Assassin's Creed Review
A centuries old feud between the Assassin’s Creed and the Knights Templar
Set between the present day and 15th century Spain, Assassin’s Creed does its best to leap from game console to movie screen.Assassin’s Creed sees the reunion of actors Michael Fassbender and Marion Cotillard along with director Justin Kurzel and writer Michael Leslie for the latest in a video game film adaptation. Having previously worked together on Macbeth, the fodder for inspiration this time around seems somewhat lacking. Scientist Sofia Rikkin (Cotillard) and her father Alan Rikkin (Jeremy Irons) are dead set on eradicating the world of violence and determined to bring about peace.However in order to bring their plan to fruition they need to discover the whereabouts of a lost and sacred artefact the Apple Of Eden. Sounds like a task Tom Hanks’s Robert Langdon would be better suited for. But no, in order to locate this item the father and daughter duo are using ancestral descendants of an ancient order called the Assassins, as well as the Animus - the key to unlocking the location of the Apple of Eden.
Callum Lynch (Fassbender) has no idea of his historical past or its significance, even when he was a child recklessly jumping off of buildings on his bike he had no idea. That is, he didn’t until he found himself within the Animus Project in Spain. Confused and disorientated, Sofia hooks Callum into the Animus so that he can re-walk the steps of his ancestor Aguilar de Nerha, an assassin who ruthlessly worked to oppose the Knights Templar, in an effort to lead her to the Apple of Eden. It’s not long before Callum starts experiencing hallucinations and begins to accept his ancestral lineage discovering the truth behind the quest for the Apple of Eden.
The only knowledge I have of the video game is from the adverts on TV and the film seems to match those to a tee. The parts of the film set in 15th century Spain look like something right out of a video game and the majority of the action is packed into these sequences. Remarkably the camera work for these fight scenes was, for me, incredibly clear and not like the confusing blur you would normally expect. Plenty of shots swooping over the Spanish vistas work to set the scene and establish the environment for these jumps back in time but for the most part the CGI looks heavy and more than a little bit clunky.
Although not quite enough to make up for the excessive CG, there are some good chases on horseback which are well shot and add a bit of quality to the film. The fight sequences are also reasonably good and extremely well choreographed. A lot of the film is set within the institute where the Animus is kept, an underground looking institute housing all the descendants and a vast amount of technology under lock and key. Surprisingly it’s here that the story is most confusing and intentionally or not, keeps its cards close to its chest.
Despite the potential for confusion, Fassbender doesn’t quite make an ass of himself in Assassin’s Creed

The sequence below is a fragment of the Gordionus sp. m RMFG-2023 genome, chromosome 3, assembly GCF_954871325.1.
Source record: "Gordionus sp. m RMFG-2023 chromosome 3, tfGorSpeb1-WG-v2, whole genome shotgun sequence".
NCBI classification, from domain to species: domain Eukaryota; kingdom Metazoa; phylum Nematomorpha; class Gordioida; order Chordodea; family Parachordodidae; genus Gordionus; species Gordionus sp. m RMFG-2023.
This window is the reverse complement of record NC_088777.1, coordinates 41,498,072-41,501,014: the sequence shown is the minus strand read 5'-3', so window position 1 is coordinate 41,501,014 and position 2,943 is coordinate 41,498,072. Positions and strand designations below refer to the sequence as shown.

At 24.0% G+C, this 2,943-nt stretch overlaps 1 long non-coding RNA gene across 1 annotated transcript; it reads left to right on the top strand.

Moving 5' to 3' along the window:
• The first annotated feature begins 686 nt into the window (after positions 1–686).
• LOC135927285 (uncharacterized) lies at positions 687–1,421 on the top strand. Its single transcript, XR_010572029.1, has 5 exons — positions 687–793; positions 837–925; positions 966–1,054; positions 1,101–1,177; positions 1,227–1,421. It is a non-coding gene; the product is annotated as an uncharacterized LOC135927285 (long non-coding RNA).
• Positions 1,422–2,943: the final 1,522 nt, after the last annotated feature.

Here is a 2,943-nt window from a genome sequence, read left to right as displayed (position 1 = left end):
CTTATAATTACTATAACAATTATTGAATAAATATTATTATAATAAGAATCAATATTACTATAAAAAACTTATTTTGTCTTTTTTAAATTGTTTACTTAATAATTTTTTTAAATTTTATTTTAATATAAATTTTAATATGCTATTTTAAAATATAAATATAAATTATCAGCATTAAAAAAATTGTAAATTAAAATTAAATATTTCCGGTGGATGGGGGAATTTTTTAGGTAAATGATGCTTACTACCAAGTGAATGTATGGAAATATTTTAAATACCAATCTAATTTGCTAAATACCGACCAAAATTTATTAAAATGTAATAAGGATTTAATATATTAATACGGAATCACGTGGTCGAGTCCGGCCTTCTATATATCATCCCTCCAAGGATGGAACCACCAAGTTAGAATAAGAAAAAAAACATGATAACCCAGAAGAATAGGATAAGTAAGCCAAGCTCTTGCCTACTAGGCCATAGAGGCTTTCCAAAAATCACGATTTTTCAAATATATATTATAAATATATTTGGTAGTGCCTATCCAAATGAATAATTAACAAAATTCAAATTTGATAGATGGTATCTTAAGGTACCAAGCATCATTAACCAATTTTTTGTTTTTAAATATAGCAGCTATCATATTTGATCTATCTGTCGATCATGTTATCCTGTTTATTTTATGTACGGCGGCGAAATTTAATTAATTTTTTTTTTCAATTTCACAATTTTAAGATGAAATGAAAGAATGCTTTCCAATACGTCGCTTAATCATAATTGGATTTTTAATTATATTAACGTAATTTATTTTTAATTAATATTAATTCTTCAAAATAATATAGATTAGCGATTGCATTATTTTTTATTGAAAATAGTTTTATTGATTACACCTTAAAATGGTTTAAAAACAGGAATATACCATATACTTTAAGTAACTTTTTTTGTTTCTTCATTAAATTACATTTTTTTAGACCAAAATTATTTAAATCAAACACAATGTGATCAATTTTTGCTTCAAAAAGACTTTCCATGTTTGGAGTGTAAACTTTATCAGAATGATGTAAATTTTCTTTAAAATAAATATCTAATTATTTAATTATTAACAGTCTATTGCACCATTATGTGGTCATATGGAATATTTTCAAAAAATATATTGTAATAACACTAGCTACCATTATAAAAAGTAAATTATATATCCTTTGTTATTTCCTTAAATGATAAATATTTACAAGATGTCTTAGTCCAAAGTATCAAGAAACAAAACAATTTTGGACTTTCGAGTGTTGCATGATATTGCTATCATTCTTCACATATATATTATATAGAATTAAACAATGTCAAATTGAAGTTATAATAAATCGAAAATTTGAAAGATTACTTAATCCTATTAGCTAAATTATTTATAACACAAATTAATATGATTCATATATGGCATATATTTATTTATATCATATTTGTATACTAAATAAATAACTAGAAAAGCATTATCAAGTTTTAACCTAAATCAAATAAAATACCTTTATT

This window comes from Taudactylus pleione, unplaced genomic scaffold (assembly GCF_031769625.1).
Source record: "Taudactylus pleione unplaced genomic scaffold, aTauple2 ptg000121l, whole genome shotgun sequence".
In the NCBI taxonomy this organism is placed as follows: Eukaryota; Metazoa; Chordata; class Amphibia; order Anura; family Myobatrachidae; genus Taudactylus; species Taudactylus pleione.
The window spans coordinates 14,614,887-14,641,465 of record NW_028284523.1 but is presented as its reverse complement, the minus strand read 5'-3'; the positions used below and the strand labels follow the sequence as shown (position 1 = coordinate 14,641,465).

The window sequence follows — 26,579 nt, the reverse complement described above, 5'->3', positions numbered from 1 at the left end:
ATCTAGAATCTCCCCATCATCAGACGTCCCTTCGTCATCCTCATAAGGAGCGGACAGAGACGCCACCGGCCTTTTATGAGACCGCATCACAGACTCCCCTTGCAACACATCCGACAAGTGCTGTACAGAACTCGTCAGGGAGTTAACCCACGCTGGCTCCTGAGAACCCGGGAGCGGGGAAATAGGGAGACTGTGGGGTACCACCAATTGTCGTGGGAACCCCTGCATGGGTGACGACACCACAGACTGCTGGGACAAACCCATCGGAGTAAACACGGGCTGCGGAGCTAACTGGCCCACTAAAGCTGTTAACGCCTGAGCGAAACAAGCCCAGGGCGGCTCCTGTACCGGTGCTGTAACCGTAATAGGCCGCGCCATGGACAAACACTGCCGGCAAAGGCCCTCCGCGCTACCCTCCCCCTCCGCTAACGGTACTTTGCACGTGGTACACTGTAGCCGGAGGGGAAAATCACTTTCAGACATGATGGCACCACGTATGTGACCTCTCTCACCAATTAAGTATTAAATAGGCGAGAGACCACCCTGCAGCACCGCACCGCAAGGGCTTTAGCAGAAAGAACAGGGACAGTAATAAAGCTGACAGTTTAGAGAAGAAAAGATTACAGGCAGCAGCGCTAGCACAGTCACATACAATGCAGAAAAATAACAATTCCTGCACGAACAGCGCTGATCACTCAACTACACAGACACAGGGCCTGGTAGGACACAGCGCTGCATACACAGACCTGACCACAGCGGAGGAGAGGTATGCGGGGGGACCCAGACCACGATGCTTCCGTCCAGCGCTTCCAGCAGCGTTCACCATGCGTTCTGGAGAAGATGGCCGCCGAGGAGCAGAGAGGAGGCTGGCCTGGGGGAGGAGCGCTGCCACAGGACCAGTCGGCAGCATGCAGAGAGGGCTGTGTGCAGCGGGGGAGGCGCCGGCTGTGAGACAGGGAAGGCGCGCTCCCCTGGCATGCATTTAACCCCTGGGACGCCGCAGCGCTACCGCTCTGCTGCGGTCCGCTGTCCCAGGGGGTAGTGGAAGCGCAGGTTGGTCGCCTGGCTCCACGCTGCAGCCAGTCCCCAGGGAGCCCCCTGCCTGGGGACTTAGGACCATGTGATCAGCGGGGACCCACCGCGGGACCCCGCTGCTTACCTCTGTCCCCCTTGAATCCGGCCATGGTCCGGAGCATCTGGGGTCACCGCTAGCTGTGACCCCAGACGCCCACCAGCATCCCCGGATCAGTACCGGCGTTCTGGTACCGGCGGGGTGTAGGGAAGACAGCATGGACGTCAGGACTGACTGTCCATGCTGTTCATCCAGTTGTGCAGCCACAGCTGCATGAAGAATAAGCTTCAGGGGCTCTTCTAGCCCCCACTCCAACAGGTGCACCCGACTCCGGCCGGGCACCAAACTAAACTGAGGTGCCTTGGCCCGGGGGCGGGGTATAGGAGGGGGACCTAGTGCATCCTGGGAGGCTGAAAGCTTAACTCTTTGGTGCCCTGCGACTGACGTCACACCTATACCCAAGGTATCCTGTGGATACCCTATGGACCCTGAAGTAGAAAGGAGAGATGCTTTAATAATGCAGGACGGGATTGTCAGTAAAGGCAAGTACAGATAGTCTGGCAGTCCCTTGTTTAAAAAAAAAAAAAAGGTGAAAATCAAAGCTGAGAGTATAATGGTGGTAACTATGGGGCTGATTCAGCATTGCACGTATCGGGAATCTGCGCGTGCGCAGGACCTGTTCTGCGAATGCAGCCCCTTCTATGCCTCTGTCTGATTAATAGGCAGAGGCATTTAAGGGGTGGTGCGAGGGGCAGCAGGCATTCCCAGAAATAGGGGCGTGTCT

The cast are all good in their roles bearing in mind that it doesn’t seem like there was much to work with. Cotillard and Fassbender are both likeable and watchable. Cotillard’s Sofia is working in her father's shadow and is desperate to prove her worth but finds herself conflicted at the last hurdle. Fassbender’s Callum is fun to watch but aside from perhaps two briefly amusing moments, doesn’t give much away. Despite being given the most backstory in the film, the audience never really get the chance to learn much about Callum which makes his character an odd choice for a protagonist. Perhaps that was the idea but there are multiple points in the film that seemed designed for this very purpose but were never taken advantage of. Brendan Gleeson has a small but mostly pointless role and he is nowhere near used to his full potential. Likewise Charlotte Rampling is given a small role but again not utilised fully - one can only hope that subsequent films will fill in what this film missed.
While visually its all reasonably impressive, packing in a lot of action, there isn’t much substance to back it all up. The story kicks off and expects its audience to immediately understand what’s going on and, on the surface, it almost makes sense but scratch below and it really is just a confusing mess. With minimal backstory to any of the characters, it’s difficult to really root for anyone. Even though we know who our hero is supposed to be it’s not really explained why. The search for the sacred Apple Of Eden runs below the surface at all times but, once again, it seems like this is all just exposition to get the story up and running and doesn’t really go anywhere. I’d imagine that much of the story will get picked up and explained in more depth in sequels of which there are rumoured to be two in the works, although that will of course depend on this first film fares.
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